Idiot-proof, lightweight and compact–the Flip camera appeared poised to revolutionize online video when it was introduced a few years ago. Reporters and photographers quickly took to using Flips or similar point-and-shoot cameras to produce Web-only video blogs and interviews. Sometimes, Flip video even showed up on TV newscasts. But now, it appears the Flip may be flopping.
Smart phones, especially Apple’s iPhone, can shoot decent video as well and they have a big advantage over the Flip. Files can be emailed and posted directly from the device, so you don’t have to download the video to a laptop before sending it. With UStream or similar software, smart phones can be used to stream live video as well, giving them another leg up on the Flip.
Reporter Jason Whitely of WFAA-TV in Dallas was an early adopter of the Flip, using it to produce Web vlogs during breaking news stories like Hurricane Ike. Now, he says, the Flip is “on the edge of becoming obsolete for the immediacy of newsgathering.” Covering tornadoes in Oklahoma recently, he relied exclusively on his iPhone to send back photos and video for the Web.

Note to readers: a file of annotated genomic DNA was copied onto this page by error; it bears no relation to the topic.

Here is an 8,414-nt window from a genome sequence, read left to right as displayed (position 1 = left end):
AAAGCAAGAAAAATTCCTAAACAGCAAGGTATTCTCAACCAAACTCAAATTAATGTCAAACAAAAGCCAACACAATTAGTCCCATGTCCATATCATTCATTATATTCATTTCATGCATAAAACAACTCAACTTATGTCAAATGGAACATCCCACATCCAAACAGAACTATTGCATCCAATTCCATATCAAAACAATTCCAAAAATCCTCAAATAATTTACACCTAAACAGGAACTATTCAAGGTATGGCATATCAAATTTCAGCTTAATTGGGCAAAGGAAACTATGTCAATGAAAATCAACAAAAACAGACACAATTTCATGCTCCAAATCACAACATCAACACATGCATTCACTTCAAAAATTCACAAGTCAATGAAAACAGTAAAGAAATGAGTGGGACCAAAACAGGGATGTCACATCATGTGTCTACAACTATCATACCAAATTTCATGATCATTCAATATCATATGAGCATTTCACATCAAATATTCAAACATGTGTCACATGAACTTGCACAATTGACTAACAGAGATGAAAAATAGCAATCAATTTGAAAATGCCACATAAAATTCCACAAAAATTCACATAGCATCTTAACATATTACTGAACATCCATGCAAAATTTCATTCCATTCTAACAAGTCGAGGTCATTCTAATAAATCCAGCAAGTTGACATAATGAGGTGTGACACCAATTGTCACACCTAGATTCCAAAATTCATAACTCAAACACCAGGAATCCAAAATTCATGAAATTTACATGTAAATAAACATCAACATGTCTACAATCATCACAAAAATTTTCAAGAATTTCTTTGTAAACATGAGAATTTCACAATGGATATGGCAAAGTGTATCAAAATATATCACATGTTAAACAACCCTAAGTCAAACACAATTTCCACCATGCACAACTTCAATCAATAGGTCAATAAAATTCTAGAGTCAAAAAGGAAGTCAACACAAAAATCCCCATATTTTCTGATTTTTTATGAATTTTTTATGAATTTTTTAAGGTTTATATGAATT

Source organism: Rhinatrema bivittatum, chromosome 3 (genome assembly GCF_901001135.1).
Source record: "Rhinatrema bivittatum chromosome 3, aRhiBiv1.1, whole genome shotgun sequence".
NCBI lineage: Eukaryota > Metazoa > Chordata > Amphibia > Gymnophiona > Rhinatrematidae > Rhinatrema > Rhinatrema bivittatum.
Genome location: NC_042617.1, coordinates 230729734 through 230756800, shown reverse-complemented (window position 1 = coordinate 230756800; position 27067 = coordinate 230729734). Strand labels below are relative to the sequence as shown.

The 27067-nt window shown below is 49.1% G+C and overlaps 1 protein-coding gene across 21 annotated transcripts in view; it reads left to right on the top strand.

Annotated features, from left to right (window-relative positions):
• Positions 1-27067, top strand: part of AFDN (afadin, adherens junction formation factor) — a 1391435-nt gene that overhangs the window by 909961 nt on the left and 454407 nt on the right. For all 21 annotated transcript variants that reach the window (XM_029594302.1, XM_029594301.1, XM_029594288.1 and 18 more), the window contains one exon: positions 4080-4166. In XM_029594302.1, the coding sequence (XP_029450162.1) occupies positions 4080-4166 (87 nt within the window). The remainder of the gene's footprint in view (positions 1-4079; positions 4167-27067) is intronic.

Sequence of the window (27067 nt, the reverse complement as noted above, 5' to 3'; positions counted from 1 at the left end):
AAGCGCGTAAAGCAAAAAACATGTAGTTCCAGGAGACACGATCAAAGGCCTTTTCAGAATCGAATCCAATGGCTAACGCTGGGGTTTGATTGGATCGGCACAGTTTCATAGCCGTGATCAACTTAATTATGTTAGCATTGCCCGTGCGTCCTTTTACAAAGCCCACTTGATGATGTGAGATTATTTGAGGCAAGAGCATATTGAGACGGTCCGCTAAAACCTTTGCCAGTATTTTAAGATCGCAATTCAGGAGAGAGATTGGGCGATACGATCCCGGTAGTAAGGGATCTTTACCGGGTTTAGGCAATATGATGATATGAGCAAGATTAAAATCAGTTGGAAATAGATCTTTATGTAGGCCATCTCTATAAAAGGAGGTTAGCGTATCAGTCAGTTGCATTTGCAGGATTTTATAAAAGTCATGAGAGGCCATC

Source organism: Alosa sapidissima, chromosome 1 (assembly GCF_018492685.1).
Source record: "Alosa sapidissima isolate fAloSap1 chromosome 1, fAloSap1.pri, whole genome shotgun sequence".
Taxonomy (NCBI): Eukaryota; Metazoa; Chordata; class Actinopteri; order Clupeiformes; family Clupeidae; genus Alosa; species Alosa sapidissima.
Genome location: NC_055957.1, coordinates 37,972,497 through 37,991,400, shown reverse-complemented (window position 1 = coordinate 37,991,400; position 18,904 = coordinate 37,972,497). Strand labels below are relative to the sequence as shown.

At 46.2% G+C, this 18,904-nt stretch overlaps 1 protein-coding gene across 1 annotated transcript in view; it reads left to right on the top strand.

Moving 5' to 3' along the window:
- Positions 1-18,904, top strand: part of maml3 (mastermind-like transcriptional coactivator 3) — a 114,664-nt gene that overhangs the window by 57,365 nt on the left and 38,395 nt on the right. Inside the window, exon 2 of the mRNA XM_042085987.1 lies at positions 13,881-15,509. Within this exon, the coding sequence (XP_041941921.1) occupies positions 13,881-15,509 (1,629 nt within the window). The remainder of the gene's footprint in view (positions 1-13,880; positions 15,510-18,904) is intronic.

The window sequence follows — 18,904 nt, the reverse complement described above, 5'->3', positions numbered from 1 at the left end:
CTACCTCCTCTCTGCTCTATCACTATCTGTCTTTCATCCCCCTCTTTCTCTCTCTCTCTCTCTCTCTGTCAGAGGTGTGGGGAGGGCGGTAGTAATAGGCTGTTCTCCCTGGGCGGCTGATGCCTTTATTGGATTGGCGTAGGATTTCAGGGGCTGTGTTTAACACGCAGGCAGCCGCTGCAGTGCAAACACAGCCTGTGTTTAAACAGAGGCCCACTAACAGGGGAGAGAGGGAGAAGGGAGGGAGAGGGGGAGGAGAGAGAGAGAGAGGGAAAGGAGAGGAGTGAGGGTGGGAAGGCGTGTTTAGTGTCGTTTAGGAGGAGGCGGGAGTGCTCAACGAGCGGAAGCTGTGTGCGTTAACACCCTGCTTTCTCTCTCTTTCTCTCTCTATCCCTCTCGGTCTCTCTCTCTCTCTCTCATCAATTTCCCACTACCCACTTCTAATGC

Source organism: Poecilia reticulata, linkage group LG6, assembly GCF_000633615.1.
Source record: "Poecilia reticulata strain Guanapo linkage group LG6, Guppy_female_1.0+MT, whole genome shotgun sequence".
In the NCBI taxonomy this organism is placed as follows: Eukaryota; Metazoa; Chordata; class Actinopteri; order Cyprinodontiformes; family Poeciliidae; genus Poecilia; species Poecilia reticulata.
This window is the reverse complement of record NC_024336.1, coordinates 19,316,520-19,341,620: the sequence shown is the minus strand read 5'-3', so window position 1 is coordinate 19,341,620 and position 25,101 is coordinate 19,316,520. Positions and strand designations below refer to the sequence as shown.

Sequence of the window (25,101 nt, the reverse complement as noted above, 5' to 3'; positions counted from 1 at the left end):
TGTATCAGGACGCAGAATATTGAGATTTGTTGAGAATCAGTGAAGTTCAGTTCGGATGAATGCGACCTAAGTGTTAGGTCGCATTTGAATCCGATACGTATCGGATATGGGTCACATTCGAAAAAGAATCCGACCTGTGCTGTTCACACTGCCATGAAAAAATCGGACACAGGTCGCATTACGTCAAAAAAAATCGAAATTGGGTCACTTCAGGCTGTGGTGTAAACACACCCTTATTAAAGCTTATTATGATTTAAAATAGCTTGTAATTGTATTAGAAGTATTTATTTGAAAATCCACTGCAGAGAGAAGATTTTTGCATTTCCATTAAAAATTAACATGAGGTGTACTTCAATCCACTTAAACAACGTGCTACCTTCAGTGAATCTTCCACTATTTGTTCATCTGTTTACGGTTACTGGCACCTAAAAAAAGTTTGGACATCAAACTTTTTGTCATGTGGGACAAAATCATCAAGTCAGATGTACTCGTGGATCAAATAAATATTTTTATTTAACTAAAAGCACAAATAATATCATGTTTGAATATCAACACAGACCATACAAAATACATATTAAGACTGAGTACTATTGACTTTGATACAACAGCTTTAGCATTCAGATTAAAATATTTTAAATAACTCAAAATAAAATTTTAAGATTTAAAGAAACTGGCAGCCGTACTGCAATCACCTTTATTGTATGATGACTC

Whitely learned the hard way that shooting with the iPhone is a little different from the Flip. “It’s natural to hold the iPhone vertically but that produces a video that looks weird when playing back on an end-user’s computer screen.”
Whitely says he discovered one drawback to using his iPhone for video during the Oklahoma tornado coverage. “I wanted to shoot as much as I could on my iPhone and send back to Dallas to get on the web to crush the competition. But at some point you have to save some battery life to make calls on your mobile device and also to use Google maps in order to find your way to more destruction.”
As a non-iPhone user, I still find the Flip very handy to have around. But Whitely’s experience makes me wonder if it’s going out of style almost as quickly as it came in–at least for news purposes. What’s your view?